The Gathri Stool was designed in 2017 by Parth Parikh, a Delhi based designer. Gathri is a Hindi word, meaning bundle. This stool is an exemplification of Parikh’s ethos, which is to design on the philosophy of creating handcrafted objects that are inherently Indian in their processes and expressions. He takes traditional Indian nuances and contemporises them through his designs for sale in a limited-edition furniture market, thereby elevating them to a niche market.
This stool is reminiscent of a bundle of flowers packed in cloth for sale in the wholesale Indian flower markets. It displays a fine balance between contextualising visual Indian ideas and showcasing the diversity of Indian craft. To any Indian, it conjures up images of local flower markets that are found in every state in India. These markets have an important cultural significance for Indians because they are a reflection of the native culture and spirit of India. Since they are spread across the country, they are an authentic picture of native customs, beliefs, and traditions. Parikh’s use of the marigold flower in the Gathri stool is a strong visual and cultural reference to India, even though it is not a traditional flower from India. It was brought to India by the Portuguese about 350 years ago. Marigolds are considered pure and are a global religious symbol, significant in Hindu, Buddhist, and Catholic celebrations. In India they are traditionally offered to honour all gods and goddesses. The use of the marigold as the motivation for his collection is ingenious on the designer’s part, because across India, this flower represents the idea of India for all Indians.
The drawings by the designer demonstrate his ideating process for the Gathri Stool. They show how he skilfully translates a visual idea into tangible design objects. I imagine that the conceptualisations of all these objects would have been a challenging design process because he would have needed to stay true to the original forms while converting them into functional pieces of furniture.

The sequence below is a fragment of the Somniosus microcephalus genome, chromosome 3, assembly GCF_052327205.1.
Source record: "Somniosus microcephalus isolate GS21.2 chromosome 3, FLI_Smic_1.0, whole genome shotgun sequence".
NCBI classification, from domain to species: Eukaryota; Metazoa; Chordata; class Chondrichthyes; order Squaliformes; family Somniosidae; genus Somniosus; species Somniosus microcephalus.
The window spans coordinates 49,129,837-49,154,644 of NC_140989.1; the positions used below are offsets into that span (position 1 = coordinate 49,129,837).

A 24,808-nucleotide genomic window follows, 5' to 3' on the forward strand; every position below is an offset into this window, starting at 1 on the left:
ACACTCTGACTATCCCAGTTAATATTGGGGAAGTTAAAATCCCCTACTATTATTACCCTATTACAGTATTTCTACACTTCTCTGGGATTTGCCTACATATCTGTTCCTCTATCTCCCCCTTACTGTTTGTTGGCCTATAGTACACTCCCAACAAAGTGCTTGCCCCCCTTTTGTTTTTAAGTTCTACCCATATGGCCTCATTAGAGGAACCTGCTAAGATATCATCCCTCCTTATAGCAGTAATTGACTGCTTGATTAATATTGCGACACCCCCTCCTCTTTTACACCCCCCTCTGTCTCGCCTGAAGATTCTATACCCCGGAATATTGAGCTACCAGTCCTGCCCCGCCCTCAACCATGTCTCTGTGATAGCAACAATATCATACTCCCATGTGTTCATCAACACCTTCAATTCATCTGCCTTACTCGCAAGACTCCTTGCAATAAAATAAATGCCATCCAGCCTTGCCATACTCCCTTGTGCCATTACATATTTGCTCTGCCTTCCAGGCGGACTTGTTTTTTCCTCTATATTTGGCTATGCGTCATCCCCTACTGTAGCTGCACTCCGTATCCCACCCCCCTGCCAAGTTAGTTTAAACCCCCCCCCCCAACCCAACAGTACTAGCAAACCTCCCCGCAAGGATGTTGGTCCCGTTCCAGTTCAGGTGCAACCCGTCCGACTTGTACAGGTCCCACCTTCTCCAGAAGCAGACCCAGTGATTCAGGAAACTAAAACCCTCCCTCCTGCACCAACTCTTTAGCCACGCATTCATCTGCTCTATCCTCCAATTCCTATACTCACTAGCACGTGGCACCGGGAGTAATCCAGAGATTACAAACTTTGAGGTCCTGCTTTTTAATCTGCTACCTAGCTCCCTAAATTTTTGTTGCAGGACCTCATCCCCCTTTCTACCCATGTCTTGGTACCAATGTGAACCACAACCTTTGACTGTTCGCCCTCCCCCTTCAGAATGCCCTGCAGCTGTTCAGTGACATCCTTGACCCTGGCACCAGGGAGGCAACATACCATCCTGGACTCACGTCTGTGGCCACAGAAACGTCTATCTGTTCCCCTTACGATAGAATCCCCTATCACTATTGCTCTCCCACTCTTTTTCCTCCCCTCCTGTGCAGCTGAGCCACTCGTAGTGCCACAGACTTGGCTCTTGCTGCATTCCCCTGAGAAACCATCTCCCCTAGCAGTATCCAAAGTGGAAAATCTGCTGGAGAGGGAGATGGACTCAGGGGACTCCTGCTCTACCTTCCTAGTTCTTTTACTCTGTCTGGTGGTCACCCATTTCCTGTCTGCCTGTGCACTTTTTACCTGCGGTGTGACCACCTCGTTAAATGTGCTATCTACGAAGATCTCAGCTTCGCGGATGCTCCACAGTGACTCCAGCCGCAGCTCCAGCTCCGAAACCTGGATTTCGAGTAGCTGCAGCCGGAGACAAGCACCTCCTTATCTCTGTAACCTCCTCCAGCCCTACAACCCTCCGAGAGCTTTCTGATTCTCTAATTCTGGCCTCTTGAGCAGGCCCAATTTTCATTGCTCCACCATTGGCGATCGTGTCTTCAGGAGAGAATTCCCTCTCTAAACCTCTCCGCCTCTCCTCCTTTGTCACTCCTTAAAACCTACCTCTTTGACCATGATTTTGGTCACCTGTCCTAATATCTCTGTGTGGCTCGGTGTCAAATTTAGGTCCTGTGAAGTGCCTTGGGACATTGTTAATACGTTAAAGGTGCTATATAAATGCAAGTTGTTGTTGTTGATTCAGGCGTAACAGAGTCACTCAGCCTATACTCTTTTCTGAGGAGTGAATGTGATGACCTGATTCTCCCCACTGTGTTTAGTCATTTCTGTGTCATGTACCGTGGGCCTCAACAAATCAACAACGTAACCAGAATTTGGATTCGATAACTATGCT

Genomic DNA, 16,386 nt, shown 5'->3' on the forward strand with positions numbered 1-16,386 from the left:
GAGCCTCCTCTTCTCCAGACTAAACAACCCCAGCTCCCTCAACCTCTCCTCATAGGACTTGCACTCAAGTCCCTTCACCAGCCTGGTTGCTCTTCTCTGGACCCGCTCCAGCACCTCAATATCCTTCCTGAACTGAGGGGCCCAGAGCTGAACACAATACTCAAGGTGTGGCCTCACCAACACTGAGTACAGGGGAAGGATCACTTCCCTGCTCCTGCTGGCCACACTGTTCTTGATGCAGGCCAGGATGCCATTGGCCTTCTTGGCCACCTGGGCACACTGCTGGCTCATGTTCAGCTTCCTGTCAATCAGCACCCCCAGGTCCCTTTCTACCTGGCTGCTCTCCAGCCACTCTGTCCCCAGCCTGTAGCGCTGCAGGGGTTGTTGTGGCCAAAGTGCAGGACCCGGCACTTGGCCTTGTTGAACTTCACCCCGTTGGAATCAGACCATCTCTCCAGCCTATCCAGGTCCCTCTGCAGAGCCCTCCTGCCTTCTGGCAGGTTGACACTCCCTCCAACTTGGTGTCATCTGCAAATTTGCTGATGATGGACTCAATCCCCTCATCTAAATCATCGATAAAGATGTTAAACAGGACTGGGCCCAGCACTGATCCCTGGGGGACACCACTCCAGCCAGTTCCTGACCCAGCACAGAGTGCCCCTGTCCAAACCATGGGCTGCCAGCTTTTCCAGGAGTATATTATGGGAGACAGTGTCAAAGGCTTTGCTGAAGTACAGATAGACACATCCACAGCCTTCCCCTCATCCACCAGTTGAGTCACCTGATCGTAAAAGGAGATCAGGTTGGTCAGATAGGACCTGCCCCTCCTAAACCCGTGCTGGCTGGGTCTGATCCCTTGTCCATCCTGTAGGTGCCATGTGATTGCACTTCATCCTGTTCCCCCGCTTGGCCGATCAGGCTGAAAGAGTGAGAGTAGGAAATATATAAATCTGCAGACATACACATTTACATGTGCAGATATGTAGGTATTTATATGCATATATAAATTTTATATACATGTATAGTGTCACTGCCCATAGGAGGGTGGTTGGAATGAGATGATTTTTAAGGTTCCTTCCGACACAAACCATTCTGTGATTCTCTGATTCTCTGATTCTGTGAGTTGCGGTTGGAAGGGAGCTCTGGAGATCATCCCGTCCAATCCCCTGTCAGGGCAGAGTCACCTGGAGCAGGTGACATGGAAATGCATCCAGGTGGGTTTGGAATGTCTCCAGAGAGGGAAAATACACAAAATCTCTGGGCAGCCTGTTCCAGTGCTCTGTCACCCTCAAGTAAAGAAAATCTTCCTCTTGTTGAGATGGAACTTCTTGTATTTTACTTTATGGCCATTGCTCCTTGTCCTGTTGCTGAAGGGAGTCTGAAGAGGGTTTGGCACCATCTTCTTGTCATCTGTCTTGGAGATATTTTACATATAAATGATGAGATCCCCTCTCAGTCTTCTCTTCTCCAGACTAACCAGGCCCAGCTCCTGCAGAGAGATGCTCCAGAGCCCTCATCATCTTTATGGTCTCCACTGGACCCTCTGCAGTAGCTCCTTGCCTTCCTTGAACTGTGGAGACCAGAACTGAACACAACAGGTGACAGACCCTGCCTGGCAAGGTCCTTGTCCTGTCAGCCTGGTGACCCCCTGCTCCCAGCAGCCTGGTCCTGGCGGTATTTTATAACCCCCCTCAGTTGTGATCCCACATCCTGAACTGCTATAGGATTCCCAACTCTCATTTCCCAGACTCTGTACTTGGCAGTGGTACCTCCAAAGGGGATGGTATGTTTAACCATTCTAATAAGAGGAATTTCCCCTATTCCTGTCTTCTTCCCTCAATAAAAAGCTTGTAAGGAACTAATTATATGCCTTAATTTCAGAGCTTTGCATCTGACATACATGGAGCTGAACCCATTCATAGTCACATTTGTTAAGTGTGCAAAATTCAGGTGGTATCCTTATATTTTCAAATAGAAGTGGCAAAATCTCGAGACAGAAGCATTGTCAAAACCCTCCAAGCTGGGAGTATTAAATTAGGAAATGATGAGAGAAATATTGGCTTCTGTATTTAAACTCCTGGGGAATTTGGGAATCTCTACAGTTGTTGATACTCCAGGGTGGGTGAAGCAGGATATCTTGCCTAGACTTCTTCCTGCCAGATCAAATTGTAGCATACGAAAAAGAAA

The stool is entirely handmade and hand-stitched. The materials used are powder coated steel, polyester jute fabric, textile, plywood, high density foam, polyester filling, and handmade woollen thread marigold flowers. Handcrafted metal legs form the base. The execution of the Gathri Stool represents the handmade in its truest sense.
The story that he builds into his designs, so people can relate it to the Indian visual narrative and also engage with it is amply exemplified in the stool since it is an immediate reference to an Indian object and the wider cultural landscape. In this case, he is not only making traditional craft contemporary but also relevant, which is a current problem that the Indian craft industry faces, one of becoming outdated and obsolete. Sustainability is a key issue at the moment. Parikh’s support of the craft industry may be a small step on a macro level, but is a vital one towards artisanal sustainability.
The main consumers of this have been connoisseurs of art and design, foreign nationals living in India, interior designers and decorators, and wedding planners. The Gathri stool has of late drawn the attention of wedding planners as it lends itself to Indian, especially Hindu, wedding themes where marigolds are used as the primary flowers. These flowers symbolise divine blessings, having taken on crucial religious and devotional significance over the centuries. Low seating is often needed at these weddings and these stools fit in both from a cultural perspective and due to their affordable price. The emphasis that marigolds are given at Hindu weddings is not only to make the décor beautiful, but more importantly the religious significance they have as they are used in the sanctum of the wedding ceremony. In this stool, Parikh links in his design strategy to the core of Indian culture.
The ingenuity of the Gathri Stool, is that it makes Indians re-engage with something that they see often, but allows them to be able to view it entirely differently. For non-Indians it gives a totally new understanding of a bundle or garlands of marigolds. It is interesting that Parikh chose this particular idea, put it out of context by making it a part of an object to sit on, and then recontextualises it by putting the object back into the market (although a different type) for sale, where the flowers were first seen. He takes his inspiration to a full circle. This stool embodies a global understanding and perspective of design while being contextualised in the Indian subcontinent.
Rukmini Chaturvedi recently completed her PhD in Design History from Central Saint Martins.
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